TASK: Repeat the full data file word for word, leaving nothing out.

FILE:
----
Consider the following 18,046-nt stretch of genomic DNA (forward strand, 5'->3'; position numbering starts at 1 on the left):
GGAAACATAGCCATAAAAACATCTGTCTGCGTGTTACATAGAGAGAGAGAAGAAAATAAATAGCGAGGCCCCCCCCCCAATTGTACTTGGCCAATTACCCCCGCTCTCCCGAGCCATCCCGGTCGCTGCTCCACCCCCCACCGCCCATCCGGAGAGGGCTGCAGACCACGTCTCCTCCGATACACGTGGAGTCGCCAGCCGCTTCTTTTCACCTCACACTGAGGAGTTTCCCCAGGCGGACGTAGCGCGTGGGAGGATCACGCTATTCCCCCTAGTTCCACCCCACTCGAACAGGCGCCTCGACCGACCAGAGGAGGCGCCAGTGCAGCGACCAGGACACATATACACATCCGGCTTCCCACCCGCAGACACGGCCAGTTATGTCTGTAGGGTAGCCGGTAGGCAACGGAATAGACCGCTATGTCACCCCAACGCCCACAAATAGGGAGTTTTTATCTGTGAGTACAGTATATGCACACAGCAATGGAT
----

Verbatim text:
Consider the following 18,046-nt stretch of genomic DNA (forward strand, 5'->3'; position numbering starts at 1 on the left):
GGAAACATAGCCATAAAAACATCTGTCTGCGTGTTACATAGAGAGAGAGAAGAAAATAAATAGCGAGGCCCCCCCCCCAATTGTACTTGGCCAATTACCCCCGCTCTCCCGAGCCATCCCGGTCGCTGCTCCACCCCCCACCGCCCATCCGGAGAGGGCTGCAGACCACGTCTCCTCCGATACACGTGGAGTCGCCAGCCGCTTCTTTTCACCTCACACTGAGGAGTTTCCCCAGGCGGACGTAGCGCGTGGGAGGATCACGCTATTCCCCCTAGTTCCACCCCACTCGAACAGGCGCCTCGACCGACCAGAGGAGGCGCCAGTGCAGCGACCAGGACACATATACACATCCGGCTTCCCACCCGCAGACACGGCCAGTTATGTCTGTAGGGTAGCCGGTAGGCAACGGAATAGACCGCTATGTCACCCCAACGCCCACAAATAGGGAGTTTTTATCTGTGAGTACAGTATATGCACACAGCAATGGAT